Calcium and phosphorus are the two most abundant macro minerals required for proper performance, growth, and production of poultry. Feed ingredients from plant sources are inadequate in meeting requirements for these minerals. To meet Ca and P requirements, inorganic sources of Ca and P are usually added to poultry diets. The potentially negative effects of excessive mineral excretion, especially P, have necessitated the need to minimize the amount of P that is excreted into the environment. One of the ways this has been addressed is through source reduction from exogenous phytase supplementation to diets that are marginally deficient in these minerals. A better understanding of the mechanisms involved in Ca and P metabolism in poultry is essential. Such information will help in formulating diets that closely meet the Ca and P needs of the bird with minimal excretion into the environment. This, however, will require a slightly different approach. One approach is diet formulation on a digestible Ca and P basis. Unlike for amino acids where digestion and absorption is minimally affected by physiological factors, parathyroid hormone and vitamin D3 play important roles in Ca and P metabolism. The critical roles played by vitamin D3 in Ca and P metabolism are enormous, and taking advantage of this could enhance Ca and P utilization. Therefore, a need to generate critical data that could expand our understanding of the important role vitamin D3 plays in Ca and P metabolism and the site of their absorption in the gut exists. Finally, the metabolic limits of Ca and P utilization in poultry will depend on many dietary and physiological factors that influence digestion, absorption, retention, and excretion of these minerals. The potential metabolic limit is expected to keep changing with the genetic improvement of birds.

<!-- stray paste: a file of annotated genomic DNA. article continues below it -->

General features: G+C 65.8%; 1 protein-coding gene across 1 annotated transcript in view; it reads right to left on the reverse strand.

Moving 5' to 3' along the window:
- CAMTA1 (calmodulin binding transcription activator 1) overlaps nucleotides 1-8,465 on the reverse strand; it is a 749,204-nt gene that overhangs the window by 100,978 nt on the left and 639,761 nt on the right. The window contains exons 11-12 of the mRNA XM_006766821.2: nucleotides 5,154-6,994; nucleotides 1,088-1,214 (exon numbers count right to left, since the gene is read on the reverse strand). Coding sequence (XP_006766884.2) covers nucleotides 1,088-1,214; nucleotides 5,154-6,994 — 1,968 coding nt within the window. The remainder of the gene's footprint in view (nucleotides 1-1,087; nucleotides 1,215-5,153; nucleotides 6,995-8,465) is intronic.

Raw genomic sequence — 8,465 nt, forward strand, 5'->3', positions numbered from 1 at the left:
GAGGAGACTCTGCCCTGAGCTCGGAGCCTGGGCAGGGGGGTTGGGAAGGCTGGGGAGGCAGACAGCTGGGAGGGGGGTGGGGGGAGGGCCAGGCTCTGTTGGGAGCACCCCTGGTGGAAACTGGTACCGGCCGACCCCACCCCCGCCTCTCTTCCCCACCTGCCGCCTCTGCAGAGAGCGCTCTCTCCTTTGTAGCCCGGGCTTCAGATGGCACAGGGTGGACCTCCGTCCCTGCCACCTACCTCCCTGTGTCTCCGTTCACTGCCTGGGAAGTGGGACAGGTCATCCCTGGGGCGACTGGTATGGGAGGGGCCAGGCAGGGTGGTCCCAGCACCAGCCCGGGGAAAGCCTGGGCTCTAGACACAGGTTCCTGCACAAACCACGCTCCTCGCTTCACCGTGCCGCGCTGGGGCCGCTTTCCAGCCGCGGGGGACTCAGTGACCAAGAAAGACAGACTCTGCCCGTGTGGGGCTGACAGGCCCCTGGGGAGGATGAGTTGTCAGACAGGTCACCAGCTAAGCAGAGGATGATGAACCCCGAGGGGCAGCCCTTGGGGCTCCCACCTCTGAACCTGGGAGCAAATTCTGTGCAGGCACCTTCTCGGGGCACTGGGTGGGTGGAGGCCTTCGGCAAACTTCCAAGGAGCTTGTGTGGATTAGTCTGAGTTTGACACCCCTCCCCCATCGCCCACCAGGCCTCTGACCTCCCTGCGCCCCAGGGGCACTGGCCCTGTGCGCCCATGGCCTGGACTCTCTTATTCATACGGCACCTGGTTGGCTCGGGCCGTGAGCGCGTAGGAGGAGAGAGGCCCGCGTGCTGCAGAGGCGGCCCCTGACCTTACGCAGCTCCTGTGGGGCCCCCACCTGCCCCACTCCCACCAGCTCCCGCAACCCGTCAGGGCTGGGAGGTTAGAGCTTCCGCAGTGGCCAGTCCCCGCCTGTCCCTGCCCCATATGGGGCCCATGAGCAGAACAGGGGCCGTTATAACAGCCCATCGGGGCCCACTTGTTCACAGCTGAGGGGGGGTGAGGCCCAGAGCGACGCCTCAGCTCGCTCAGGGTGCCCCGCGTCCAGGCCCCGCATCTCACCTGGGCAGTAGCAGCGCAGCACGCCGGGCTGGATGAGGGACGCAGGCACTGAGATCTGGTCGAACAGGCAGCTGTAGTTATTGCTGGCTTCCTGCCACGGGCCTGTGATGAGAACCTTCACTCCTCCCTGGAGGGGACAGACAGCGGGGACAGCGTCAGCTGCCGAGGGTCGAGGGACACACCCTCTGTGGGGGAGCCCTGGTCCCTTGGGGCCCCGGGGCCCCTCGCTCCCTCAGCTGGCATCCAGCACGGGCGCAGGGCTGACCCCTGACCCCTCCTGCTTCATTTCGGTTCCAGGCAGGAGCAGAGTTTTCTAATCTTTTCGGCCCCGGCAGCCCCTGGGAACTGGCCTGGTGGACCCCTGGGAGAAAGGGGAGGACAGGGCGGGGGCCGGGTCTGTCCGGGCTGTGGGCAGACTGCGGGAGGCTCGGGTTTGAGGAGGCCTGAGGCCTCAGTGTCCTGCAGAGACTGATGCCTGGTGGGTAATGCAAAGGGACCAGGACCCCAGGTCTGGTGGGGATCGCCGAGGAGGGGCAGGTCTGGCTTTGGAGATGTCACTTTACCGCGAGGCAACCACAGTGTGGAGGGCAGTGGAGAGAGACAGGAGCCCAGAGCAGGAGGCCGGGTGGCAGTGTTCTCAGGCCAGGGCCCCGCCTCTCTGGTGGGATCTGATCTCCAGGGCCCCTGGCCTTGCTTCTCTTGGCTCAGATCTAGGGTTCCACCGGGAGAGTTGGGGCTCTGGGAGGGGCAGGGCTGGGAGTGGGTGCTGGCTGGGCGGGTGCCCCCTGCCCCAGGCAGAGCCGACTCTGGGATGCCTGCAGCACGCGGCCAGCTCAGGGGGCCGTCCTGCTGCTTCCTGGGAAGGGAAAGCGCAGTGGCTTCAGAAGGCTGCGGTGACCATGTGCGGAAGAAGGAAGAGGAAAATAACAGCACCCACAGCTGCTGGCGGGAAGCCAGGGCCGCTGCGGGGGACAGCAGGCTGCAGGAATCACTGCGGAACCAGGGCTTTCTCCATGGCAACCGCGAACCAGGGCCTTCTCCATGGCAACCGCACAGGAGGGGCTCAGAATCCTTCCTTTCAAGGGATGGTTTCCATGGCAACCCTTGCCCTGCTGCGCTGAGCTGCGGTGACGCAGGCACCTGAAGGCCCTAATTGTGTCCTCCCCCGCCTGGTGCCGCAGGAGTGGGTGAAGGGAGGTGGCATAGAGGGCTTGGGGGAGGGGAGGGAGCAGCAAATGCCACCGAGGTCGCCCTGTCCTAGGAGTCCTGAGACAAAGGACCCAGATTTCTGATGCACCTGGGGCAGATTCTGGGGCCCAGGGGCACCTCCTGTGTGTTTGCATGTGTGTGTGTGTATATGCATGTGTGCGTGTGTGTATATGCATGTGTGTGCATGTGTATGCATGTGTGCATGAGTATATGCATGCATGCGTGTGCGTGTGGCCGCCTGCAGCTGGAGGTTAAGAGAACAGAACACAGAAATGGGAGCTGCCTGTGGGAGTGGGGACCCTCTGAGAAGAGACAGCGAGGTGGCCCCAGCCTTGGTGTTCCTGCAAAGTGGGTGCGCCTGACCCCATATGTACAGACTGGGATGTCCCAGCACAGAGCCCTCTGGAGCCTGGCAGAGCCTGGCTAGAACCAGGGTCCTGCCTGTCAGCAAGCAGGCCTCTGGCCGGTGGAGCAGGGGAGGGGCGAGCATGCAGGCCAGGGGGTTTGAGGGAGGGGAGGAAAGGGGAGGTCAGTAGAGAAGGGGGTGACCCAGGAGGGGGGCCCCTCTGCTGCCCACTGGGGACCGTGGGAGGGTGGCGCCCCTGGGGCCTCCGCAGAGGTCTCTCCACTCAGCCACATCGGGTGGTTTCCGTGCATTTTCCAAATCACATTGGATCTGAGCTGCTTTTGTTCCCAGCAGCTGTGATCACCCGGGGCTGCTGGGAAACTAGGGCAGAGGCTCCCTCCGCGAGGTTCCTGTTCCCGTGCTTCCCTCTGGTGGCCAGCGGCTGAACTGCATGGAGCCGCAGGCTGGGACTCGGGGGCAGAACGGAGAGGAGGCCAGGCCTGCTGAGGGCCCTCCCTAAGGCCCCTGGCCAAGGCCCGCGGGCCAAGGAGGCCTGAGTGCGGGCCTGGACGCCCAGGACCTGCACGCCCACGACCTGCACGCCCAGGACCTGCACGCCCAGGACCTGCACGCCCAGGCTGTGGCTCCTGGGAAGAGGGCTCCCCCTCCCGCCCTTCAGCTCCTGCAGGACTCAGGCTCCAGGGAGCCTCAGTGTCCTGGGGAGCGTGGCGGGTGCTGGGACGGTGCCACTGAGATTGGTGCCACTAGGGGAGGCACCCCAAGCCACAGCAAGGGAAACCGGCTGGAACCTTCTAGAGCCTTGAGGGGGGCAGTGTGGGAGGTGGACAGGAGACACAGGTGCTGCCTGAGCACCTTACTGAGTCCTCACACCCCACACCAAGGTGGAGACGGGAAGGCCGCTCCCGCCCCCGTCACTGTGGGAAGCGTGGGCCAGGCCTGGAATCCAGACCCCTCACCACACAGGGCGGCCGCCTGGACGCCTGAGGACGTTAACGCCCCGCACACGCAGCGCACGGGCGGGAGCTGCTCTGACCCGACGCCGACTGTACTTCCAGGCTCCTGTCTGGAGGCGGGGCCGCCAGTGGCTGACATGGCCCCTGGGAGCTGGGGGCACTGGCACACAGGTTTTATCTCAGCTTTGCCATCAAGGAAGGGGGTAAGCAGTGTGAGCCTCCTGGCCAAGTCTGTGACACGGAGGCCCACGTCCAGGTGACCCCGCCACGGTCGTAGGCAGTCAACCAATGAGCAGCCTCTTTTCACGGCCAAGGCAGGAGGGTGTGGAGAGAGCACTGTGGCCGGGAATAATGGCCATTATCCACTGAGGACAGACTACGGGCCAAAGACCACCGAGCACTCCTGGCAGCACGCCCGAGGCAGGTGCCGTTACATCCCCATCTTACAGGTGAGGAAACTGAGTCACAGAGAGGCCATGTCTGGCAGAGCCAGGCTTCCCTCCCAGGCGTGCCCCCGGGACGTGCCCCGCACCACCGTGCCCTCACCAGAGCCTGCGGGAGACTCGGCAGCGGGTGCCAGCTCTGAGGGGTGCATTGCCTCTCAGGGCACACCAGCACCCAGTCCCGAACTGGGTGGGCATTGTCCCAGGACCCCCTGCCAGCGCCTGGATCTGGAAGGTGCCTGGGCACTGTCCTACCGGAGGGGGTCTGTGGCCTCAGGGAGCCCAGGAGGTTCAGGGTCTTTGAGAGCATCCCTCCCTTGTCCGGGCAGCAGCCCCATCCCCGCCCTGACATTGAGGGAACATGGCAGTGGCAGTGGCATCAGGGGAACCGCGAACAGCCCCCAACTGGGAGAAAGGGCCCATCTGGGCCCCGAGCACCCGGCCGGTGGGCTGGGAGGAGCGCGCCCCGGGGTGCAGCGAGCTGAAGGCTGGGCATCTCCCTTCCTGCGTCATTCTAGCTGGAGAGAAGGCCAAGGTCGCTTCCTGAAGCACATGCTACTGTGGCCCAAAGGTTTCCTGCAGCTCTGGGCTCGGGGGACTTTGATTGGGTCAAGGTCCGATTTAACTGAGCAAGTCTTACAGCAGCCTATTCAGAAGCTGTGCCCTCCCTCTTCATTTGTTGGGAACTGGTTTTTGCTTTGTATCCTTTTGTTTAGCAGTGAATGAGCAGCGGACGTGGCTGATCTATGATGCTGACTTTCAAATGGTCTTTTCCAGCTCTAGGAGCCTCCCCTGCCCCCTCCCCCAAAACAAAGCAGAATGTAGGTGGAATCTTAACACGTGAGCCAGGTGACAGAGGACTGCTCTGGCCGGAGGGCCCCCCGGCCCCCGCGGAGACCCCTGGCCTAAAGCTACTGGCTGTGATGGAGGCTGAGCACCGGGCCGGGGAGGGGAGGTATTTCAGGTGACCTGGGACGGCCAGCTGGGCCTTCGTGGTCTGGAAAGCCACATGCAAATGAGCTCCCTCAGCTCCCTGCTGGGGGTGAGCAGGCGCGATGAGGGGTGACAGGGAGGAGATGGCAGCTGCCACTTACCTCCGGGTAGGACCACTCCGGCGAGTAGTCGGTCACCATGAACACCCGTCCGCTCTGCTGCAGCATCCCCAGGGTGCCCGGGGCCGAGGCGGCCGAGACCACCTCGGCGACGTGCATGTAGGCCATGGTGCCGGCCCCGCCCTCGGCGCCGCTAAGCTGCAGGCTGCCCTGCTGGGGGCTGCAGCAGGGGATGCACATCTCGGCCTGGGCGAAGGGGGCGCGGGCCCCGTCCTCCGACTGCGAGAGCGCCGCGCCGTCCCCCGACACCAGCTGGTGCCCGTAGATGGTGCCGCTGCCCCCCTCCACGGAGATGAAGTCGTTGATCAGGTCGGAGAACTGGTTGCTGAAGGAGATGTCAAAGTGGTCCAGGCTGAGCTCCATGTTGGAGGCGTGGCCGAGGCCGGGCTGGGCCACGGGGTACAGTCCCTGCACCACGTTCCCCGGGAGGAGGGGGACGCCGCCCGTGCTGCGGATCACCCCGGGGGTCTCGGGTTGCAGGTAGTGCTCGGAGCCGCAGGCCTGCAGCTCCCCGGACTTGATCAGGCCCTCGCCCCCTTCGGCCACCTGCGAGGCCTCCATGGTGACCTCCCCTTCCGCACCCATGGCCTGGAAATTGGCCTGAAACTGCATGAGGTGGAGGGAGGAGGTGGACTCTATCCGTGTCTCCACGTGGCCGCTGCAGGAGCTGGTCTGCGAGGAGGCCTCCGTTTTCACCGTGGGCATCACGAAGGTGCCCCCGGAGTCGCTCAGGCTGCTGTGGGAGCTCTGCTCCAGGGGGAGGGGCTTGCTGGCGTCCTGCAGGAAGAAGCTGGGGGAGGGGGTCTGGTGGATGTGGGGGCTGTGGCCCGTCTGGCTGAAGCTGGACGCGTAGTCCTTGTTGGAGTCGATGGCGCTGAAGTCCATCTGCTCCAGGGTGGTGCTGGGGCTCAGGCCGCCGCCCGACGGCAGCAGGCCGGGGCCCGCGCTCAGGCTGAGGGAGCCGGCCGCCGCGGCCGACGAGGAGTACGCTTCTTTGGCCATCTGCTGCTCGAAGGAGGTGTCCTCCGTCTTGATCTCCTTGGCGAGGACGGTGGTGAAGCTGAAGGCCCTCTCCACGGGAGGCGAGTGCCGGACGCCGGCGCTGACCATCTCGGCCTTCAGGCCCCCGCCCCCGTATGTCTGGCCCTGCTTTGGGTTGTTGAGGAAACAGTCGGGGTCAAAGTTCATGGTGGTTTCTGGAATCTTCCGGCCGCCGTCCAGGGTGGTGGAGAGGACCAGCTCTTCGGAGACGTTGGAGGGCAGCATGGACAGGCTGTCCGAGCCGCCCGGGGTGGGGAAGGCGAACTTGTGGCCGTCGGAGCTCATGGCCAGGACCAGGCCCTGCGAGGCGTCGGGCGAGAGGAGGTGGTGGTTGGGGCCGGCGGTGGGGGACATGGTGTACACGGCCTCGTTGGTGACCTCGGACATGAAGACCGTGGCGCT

|Number of pages||9|
|Journal||Journal of Applied Poultry Research|
|State||Published - Sep 2013|
ASJC Scopus subject areas
- Animal Science and Zoology